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Front. Cell. Neurosci., 23 April 2015 |

Erratum on: Neurogenesis in the embryonic and adult brain: same regulators, different roles

  • Frontiers Production Office, Frontiers, Switzerland

An erratum on
Neurogenesis in the embryonic and adult brain: same regulators, different roles

by Urbán, N., and Guillemot, F. (2014). Front. Cell. Neurosci. 8:396. doi: 10.3389/fncel.2014.00396

Reason for Erratum:

Due to a typesetting error the spelling of a few terms was incorrect in “Notch Signaling” Section, paragraph 4. This error does not change the scientific conclusions of the article in any way. The publisher apologizes for this error and the correct text appears below:

A tantalizing hypothesis for the mechanism underlying Notch function in stem cell quiescence comes from embryonic data showing that the levels of Hes proteins and proneural bHLHs oscillate in neural precursor cells (Imayoshi et al., 2013). Hes proteins are bHLH TFs that are induced by Notch activity and act as potent repressors of gene expression, and proneural bHLH genes are amongst their main targets (Imayoshi and Kageyama, 2014). Hes transcripts and proteins oscillate with a frequency of 2–3 h, because Hes proteins repress their own transcription and because this repression is only transient due to their short half-lives (Shimojo et al., 2008; Imayoshi et al., 2013). The oscillation of Hes proteins drives in opposite phase the oscillation of their targets, including the proneural proteins Neurog2 and Ascl1 (Shimojo et al., 2008; Imayoshi et al., 2013). Ascl1 has been shown to have two opposing roles in embryonic neurogenesis, promoting progenitor proliferation and driving their cell cycle exit and differentiation (Castro et al., 2011). Interestingly, the oscillating expression of Ascl1 promotes the proliferation of neural progenitors, while its stable expression instead drives differentiation (Imayoshi et al., 2013). The mechanisms that convert different Ascl1 dynamics into the activation of different gene expression programmes, promoting proliferation and differentiation, respectively, remain unknown. Whether Hes and Ascl1 proteins also oscillate in adult progenitors has not yet been established. Adult NSCs express high levels of Hes proteins, but an initial reduction in the amount of Notch signaling might initiate their oscillatory expression, which would thus trigger the oscillation of Ascl1 expression and the proliferation of NSCs. Subsequently, a complete loss of Notch activity in IPCs would stabilize Ascl1 expression and promote neuronal differentiation. Several observations support such a scenario. Ascl1 expression is indeed increased upon loss of RPBJk in NSCs, showing that also in the adult DG, Notch signaling suppresses its expression (Andersen et al., 2014). Differences in the intensity of Notch signaling have been singled out as possible causes of the heterogeneity in adult NSC behavior (Giachino and Taylor, 2014). Moreover, Ascl1 expression in adult NSCs is excluded from quiescent NSCs and confined to about a third of activated NSCs, suggesting that Ascl1 has indeed a dynamic expression in proliferating NSCs (Andersen et al., 2014). Further analysis will determine the importance of the interactions between the Notch-Hes pathways and Ascl1 in regulating the transitions between quiescent and activated NSCs and between NSCs and IPCs.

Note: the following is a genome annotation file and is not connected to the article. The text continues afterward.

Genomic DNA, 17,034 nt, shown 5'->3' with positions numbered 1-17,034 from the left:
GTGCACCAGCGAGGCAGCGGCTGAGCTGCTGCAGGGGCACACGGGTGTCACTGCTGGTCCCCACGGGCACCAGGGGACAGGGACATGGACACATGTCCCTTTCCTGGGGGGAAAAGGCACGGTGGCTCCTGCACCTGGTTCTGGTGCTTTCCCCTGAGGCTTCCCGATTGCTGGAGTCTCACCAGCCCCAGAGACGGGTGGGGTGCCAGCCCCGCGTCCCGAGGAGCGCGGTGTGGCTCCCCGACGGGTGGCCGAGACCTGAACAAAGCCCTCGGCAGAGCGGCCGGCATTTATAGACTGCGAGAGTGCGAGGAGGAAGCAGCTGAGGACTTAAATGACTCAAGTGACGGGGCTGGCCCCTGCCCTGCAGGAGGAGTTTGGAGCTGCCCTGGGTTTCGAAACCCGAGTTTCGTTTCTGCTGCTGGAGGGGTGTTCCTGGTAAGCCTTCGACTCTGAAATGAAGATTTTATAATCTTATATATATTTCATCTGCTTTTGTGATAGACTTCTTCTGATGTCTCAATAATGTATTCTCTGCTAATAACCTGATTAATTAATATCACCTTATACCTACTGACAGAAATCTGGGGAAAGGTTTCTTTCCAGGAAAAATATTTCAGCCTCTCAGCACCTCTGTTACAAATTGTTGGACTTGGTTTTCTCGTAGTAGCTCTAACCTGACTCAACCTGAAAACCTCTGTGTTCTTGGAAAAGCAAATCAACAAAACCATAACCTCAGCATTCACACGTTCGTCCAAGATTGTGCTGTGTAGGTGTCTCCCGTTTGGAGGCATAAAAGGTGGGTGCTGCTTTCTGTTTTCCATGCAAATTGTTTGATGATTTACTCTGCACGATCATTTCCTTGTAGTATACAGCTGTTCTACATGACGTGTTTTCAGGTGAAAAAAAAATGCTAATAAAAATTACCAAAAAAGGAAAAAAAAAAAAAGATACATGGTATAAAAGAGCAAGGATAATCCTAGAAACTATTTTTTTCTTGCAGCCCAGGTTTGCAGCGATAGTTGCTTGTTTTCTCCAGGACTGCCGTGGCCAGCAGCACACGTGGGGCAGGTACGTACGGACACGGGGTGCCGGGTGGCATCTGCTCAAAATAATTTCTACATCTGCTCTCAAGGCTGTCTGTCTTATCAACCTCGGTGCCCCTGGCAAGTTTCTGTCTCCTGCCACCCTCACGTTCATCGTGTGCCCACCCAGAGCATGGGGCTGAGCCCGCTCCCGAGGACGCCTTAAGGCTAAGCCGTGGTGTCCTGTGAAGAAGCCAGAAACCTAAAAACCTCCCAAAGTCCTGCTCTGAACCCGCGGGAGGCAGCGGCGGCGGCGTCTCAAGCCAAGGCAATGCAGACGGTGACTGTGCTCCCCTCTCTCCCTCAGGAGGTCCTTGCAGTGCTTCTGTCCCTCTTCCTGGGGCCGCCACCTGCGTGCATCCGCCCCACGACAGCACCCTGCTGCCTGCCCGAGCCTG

The original article has been updated.


Andersen, J., Urbán, N., Achimastou, A., Ito, A., Simic, M., Ullom, K., et al. (2014). A transcriptional mechanism integrating inputs from extracellular signals to activate hippocampal stem cells. Neuron 83, 1085–1097. doi: 10.1016/j.neuron.2014.08.004

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Keywords: hippocampal neurogenesis, development of the hippocampus, regulation of adult neurogenesis, neural stem cell quiescence, niche signals in adult neurogenesis

Citation: Frontiers Production Office (2015) Erratum on: Neurogenesis in the embryonic and adult brain: same regulators, different roles. Front. Cell. Neurosci. 9:160. doi: 10.3389/fncel.2015.00160

Received: 09 April 2015; Accepted: 09 April 2015;
Published: 23 April 2015.

Approved by:

Neuroscience Editorial Office, Frontiers, Switzerland

Copyright © 2015 Frontiers Production Office. This is an open-access article distributed under the terms of the Creative Commons Attribution License (CC BY). The use, distribution or reproduction in other forums is permitted, provided the original author(s) or licensor are credited and that the original publication in this journal is cited, in accordance with accepted academic practice. No use, distribution or reproduction is permitted which does not comply with these terms.

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